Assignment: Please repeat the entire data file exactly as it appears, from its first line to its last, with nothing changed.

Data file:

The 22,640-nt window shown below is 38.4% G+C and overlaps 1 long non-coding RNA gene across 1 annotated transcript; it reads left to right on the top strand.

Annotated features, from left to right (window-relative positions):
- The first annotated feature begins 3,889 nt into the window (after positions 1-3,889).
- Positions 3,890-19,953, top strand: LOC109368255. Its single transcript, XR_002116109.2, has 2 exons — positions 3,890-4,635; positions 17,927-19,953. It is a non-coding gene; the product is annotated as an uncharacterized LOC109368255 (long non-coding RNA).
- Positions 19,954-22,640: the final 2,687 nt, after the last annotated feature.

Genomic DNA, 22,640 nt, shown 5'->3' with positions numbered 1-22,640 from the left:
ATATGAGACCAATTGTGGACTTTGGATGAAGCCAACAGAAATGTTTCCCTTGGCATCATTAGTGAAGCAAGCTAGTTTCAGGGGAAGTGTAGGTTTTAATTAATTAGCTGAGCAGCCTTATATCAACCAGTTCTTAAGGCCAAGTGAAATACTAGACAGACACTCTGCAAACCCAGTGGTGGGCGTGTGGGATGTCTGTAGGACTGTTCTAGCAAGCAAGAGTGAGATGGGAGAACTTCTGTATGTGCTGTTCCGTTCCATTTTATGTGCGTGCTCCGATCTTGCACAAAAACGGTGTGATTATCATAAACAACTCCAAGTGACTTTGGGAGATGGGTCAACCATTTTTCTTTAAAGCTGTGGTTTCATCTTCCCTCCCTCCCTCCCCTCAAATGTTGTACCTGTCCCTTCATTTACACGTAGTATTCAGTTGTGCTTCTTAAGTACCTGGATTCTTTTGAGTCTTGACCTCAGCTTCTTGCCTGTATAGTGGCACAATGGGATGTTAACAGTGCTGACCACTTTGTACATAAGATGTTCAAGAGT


The 22,640-nt window shown below is 38.4% G+C and overlaps 1 long non-coding RNA gene across 1 annotated transcript; it reads left to right on the top strand.

Annotated features, from left to right (window-relative positions):
- The first annotated feature begins 3,889 nt into the window (after positions 1-3,889).
- Positions 3,890-19,953, top strand: LOC109368255. Its single transcript, XR_002116109.2, has 2 exons — positions 3,890-4,635; positions 17,927-19,953. It is a non-coding gene; the product is annotated as an uncharacterized LOC109368255 (long non-coding RNA).
- Positions 19,954-22,640: the final 2,687 nt, after the last annotated feature.

Genomic DNA, 22,640 nt, shown 5'->3' with positions numbered 1-22,640 from the left:
ATATGAGACCAATTGTGGACTTTGGATGAAGCCAACAGAAATGTTTCCCTTGGCATCATTAGTGAAGCAAGCTAGTTTCAGGGGAAGTGTAGGTTTTAATTAATTAGCTGAGCAGCCTTATATCAACCAGTTCTTAAGGCCAAGTGAAATACTAGACAGACACTCTGCAAACCCAGTGGTGGGCGTGTGGGATGTCTGTAGGACTGTTCTAGCAAGCAAGAGTGAGATGGGAGAACTTCTGTATGTGCTGTTCCGTTCCATTTTATGTGCGTGCTCCGATCTTGCACAAAAACGGTGTGATTATCATAAACAACTCCAAGTGACTTTGGGAGATGGGTCAACCATTTTTCTTTAAAGCTGTGGTTTCATCTTCCCTCCCTCCCTCCCCTCAAATGTTGTACCTGTCCCTTCATTTACACGTAGTATTCAGTTGTGCTTCTTAAGTACCTGGATTCTTTTGAGTCTTGACCTCAGCTTCTTGCCTGTATAGTGGCACAATGGGATGTTAACAGTGCTGACCACTTTGTACATAAGATGTTCAAGAGT